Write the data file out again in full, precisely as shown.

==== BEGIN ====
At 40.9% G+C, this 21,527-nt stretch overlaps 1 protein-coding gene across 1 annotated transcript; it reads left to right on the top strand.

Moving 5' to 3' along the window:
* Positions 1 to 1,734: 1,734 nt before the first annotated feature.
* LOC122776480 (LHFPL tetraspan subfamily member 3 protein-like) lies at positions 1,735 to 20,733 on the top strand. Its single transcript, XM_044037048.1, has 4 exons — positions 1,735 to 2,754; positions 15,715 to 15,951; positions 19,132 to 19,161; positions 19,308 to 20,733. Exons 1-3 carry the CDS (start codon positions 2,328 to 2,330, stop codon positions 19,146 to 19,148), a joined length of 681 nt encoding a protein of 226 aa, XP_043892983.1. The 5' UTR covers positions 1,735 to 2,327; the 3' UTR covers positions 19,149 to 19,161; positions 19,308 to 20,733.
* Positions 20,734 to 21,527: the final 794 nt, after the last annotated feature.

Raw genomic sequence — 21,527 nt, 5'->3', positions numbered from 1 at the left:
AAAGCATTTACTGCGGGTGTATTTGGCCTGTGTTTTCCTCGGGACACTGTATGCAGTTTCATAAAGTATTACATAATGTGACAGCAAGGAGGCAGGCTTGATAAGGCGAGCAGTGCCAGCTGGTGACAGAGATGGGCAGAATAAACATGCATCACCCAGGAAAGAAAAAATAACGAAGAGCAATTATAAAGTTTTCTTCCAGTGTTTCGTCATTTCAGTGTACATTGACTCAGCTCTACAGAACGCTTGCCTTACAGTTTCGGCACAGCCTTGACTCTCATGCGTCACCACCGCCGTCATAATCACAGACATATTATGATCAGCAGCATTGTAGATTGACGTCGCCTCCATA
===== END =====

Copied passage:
At 40.9% G+C, this 21,527-nt stretch overlaps 1 protein-coding gene across 1 annotated transcript; it reads left to right on the top strand.

Moving 5' to 3' along the window:
* Positions 1 to 1,734: 1,734 nt before the first annotated feature.
* LOC122776480 (LHFPL tetraspan subfamily member 3 protein-like) lies at positions 1,735 to 20,733 on the top strand. Its single transcript, XM_044037048.1, has 4 exons — positions 1,735 to 2,754; positions 15,715 to 15,951; positions 19,132 to 19,161; positions 19,308 to 20,733. Exons 1-3 carry the CDS (start codon positions 2,328 to 2,330, stop codon positions 19,146 to 19,148), a joined length of 681 nt encoding a protein of 226 aa, XP_043892983.1. The 5' UTR covers positions 1,735 to 2,327; the 3' UTR covers positions 19,149 to 19,161; positions 19,308 to 20,733.
* Positions 20,734 to 21,527: the final 794 nt, after the last annotated feature.

Raw genomic sequence — 21,527 nt, 5'->3', positions numbered from 1 at the left:
AAAGCATTTACTGCGGGTGTATTTGGCCTGTGTTTTCCTCGGGACACTGTATGCAGTTTCATAAAGTATTACATAATGTGACAGCAAGGAGGCAGGCTTGATAAGGCGAGCAGTGCCAGCTGGTGACAGAGATGGGCAGAATAAACATGCATCACCCAGGAAAGAAAAAATAACGAAGAGCAATTATAAAGTTTTCTTCCAGTGTTTCGTCATTTCAGTGTACATTGACTCAGCTCTACAGAACGCTTGCCTTACAGTTTCGGCACAGCCTTGACTCTCATGCGTCACCACCGCCGTCATAATCACAGACATATTATGATCAGCAGCATTGTAGATTGACGTCGCCTCCATA